“The diagnosis was a turning point for me,” admits Ross, “as I was on the verge of deciding whether or not to carry on playing. I wasn’t getting selected for the able bodied team because they knew I had something wrong with me but I wasn’t getting selected for Para table tennis as they couldn’t find what was wrong with me. I didn’t think I was getting anywhere. Then when I was diagnosed I went to Hungary and was classified and started training with the GB Para squad.”

Ross’s progress was rapid and his first international season culminated in a silver medal in the men’s class 8 singles at the European Championships in 2011. He was the youngest member of the GB table tennis team in London 2012 but belied his inexperience by finishing fourth in the singles, having led the Chinese world number one 2-0 in his semi-final, and then playing superbly to clinch the team bronze with Will Bayley and Aaron McKibbin.

“London was everything I could have wished for,” says Ross. “I expected to enjoy it but be quite nervous but I had no nerves and I was just enjoying representing my country. Everyone was getting behind us and it was an amazing feeling. I so wanted a medal and to get so close in the singles was horrible but to come back stronger with the boys in the team and get a bronze was amazing."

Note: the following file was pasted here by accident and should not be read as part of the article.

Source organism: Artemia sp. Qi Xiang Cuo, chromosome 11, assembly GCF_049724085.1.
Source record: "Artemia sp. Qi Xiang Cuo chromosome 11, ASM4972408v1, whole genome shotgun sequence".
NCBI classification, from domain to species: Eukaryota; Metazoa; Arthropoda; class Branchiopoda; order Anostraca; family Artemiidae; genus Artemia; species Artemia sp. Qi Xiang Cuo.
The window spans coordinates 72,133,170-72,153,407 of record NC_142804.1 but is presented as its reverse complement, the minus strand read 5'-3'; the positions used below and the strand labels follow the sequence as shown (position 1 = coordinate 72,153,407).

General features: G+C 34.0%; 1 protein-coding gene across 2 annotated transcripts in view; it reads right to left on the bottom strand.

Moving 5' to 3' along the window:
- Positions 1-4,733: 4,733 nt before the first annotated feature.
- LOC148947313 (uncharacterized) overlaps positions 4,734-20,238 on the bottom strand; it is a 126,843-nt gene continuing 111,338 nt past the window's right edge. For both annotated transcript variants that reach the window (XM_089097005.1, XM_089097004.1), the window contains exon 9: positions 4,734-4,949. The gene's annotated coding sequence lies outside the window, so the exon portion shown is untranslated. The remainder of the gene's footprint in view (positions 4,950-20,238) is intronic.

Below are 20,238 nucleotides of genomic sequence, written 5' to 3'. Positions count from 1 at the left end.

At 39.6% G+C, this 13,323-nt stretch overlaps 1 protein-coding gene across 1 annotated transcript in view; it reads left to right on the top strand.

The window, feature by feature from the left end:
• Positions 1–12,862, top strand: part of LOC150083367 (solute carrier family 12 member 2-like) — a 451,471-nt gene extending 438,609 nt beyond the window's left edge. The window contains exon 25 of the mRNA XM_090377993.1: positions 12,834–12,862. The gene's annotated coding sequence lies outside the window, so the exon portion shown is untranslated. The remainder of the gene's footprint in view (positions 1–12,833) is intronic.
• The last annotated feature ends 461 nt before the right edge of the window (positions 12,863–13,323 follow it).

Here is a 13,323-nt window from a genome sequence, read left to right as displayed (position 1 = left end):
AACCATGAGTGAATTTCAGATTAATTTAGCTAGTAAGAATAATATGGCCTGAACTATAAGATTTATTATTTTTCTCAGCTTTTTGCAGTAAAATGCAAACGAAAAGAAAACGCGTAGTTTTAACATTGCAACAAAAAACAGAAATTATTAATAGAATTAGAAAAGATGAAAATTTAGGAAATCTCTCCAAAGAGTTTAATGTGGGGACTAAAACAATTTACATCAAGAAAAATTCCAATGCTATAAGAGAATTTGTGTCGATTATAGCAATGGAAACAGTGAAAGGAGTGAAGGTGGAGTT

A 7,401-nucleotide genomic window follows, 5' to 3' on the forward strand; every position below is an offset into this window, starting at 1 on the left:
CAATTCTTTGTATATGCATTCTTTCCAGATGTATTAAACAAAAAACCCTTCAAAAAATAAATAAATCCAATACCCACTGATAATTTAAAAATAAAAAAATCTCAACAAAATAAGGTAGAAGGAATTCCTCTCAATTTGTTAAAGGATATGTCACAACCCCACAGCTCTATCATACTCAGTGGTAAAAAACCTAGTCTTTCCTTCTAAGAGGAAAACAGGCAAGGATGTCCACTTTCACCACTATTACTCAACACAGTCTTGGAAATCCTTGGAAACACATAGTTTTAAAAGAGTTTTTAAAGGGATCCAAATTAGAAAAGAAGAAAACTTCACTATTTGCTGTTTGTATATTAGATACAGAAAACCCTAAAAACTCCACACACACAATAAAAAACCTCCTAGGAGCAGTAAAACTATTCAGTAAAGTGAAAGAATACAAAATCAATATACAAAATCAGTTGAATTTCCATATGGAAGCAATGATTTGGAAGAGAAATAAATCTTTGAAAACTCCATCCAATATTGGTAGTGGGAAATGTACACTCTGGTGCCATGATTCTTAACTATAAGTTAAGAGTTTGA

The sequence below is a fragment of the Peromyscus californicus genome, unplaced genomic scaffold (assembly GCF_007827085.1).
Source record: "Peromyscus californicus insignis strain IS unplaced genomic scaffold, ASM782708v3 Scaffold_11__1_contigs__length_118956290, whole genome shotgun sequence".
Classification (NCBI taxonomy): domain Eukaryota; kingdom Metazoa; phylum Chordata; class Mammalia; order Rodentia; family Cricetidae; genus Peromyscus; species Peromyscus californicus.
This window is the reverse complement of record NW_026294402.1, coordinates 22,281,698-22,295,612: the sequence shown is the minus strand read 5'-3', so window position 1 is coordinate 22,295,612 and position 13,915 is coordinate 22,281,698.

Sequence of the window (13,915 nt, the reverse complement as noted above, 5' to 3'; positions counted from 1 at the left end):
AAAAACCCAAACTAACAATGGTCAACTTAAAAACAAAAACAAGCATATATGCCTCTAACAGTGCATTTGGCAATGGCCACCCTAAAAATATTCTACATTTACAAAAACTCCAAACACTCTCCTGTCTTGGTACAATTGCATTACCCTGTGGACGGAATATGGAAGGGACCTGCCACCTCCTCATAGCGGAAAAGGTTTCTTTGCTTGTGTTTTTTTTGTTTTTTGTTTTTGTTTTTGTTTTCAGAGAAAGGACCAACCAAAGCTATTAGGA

Following the London Games Ross, who was ranked two in the world at the end of 2012, was side-lined for two years with a shoulder injury but took the setback with a typically positive approach, showing a maturity beyond his years.

In 2014 he was finally able to return to competition and came back with a bang by taking gold in the men’s class 8 singles at the Cote d’Azur International in October. He began 2015 with silver medals in Hungary and Italy but was then side-lined with injuries to his knee and elbow. Strained muscles in his back then hampered his preparations for the European Championships but despite this he performed well at his first major championship since London 2012, beating top ten players to reach the quarter-finals of the singles and taking bronze in the team event with Aaron McKibbin.